News / Europe

Turkey Accuses Twitter of 'Tax Evasion'

FILE - This picture taken on July 20, 2009 in Paris shows the frontpage of Twitter, a leading Internet microblogging site. Turkey's prime minister accused Twitter on April 12, 2014 of tax evasion after the micro-blogging site was used to spread a number of damaging leaks implicating his inner circle in corruption scandals.
FILE - This picture taken on July 20, 2009 in Paris shows the frontpage of Twitter, a leading Internet microblogging site. Turkey's prime minister accused Twitter on April 12, 2014 of tax evasion after the micro-blogging site was used to spread a number of damaging leaks implicating his inner circle in corruption scandals.
Reuters
Turkey urged executives from Twitter to open an office and start paying Turkish tax on Monday in the first direct talks since a two-week ban imposed on the site as the government battled a corruption scandal.
 
Prime Minister Tayyip Erdogan's government blocked Twitter and YouTube in March, drawing international condemnation, after audio recordings, purportedly showing corruption in his inner circle, were leaked on their sites.
 
The block was lifted 10 days ago after the constitutional court ruled that it breached freedom of expression, a decision Erdogan has since said was wrong and should be overturned. YouTube remains largely blocked in Turkey.
 
The prime minister on Saturday accused Twitter of being a “tax evader”, repeating his combative stance ahead of the talks between his government and the San Francisco-based company.
 
“Twitter, YouTube, Facebook, these are international companies. They're companies established for profit,” he said at the opening ceremony for a purification plant in Istanbul.
 
“We will deal with them. They will come like every international company and comply with my country's constitution, laws and tax rules,” CNN Turk reported Erdogan as saying.
 
A senior Turkish official told Reuters that Twitter's head of global public policy, Colin Crowell, was holding two rounds of talks in Ankara with the aim of opening up a better channel of communication. He described the first meeting as “positive”.
 
“The aim is for the company to pay tax and to resolve the problem of meeting Turkey's just demands by opening a representative office here,” he said.
 
The government estimates that Twitter generates $35 million a year in advertising revenue in Turkey, none of it taxed by Ankara, he said.
 
There was no immediate comment from Twitter.
 
Access to the service was blocked on March 21 in the run-up to local elections to stem a stream of leaked wiretapped recordings. Erdogan said he would “root out” the network.
 
Tech-savvy Turks quickly found workarounds, and the company itself published a tweet to Turkish users instructing them on how to continue tweeting via SMS text message.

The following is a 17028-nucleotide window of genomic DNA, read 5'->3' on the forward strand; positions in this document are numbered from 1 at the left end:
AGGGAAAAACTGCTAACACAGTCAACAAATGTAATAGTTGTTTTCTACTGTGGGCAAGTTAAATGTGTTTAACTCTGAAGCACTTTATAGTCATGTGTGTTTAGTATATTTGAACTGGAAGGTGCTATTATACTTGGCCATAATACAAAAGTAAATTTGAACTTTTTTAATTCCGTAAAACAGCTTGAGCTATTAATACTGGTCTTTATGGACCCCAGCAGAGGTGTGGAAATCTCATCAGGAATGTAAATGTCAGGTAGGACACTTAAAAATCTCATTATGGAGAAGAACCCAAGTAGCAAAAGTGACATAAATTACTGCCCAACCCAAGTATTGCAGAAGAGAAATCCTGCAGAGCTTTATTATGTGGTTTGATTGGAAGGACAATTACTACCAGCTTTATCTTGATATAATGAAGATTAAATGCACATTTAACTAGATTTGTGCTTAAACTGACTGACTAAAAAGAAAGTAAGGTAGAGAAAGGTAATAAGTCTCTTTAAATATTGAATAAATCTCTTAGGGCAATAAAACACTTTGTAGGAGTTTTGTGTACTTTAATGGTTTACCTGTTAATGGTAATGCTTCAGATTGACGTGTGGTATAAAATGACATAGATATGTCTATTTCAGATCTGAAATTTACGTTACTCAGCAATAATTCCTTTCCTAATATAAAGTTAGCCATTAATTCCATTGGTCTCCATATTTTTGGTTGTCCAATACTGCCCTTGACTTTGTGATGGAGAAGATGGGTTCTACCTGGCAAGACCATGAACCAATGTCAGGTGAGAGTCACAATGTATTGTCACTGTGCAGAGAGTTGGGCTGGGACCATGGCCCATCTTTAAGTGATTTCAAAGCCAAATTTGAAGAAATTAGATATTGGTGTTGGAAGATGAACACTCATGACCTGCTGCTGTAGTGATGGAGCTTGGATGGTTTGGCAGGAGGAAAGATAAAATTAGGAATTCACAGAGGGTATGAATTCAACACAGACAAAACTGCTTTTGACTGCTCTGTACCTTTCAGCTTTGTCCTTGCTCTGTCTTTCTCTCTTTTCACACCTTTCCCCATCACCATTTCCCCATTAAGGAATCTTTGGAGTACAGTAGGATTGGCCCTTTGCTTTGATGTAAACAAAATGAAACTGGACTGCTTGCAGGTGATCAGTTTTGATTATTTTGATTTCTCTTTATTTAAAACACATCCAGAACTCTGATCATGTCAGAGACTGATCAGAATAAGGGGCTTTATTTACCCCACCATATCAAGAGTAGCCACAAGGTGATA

Tax Model Criticized
 
Because of its nature as a public, broadcast medium and its viral network model, where information can spread exponentially through “retweets,” Twitter has been viewed as a particularly destabilizing force by some governments.
 
The social media site was blocked for roughly four years in Iran following protests during its 2009 presidential election and has also been banned in China since 2009.
 
Turkey said at the time of the ban that access would be restored if Twitter appointed a local representative, paid tax and agreed to block specific content when requested.
 
Like many technology companies, Twitter uses a non-traditional but highly tax-efficient business structure.
 
Its international headquarters are in Dublin but it also has offices in cities from Amsterdam and Paris to Rio de Janeiro and Seoul, according to its website, where staff market advertising services to mainly business customers.
 
However, customers in countries like Turkey, Germany and Britain transact directly with the Dublin-based Twitter International Company, terms of business on its website show.
 
Staff in subsidiaries in countries like Germany and Britain market the company's advertising services to local customers and these subsidiaries are funded by payments from other Twitter companies, like Twitter International, their accounts show.
 
This structure can ensure that Twitter subsidiaries in such countries report little profit and pay little tax.
 
The Organization for Economic Cooperation and Development (OECD), which has been charged by the G20 with devising a blueprint to crack down on corporate tax avoidance, has criticized such structures, as have parliamentary investigations in the United States and Britain.
 
Turkey has also said it wants the removal of tweets which it considers harmful to national security, the privacy of individuals and personal rights, and wants Twitter to hand over the IP addresses of those accounts which it views as a threat.
 
Last week the head of parliament's constitutional commission, Burhan Kuzu of Erdogan's ruling AK Party, applied to the constitutional court seeking a renewed block on access to Twitter on the grounds of a personal insult against him.

You May Like

Could Nemtsov Threaten Putin in Death as in Life?

Dynamic and debonair opposition leader had supported liberal economic reforms, criticized Russian president's aggression in Ukraine More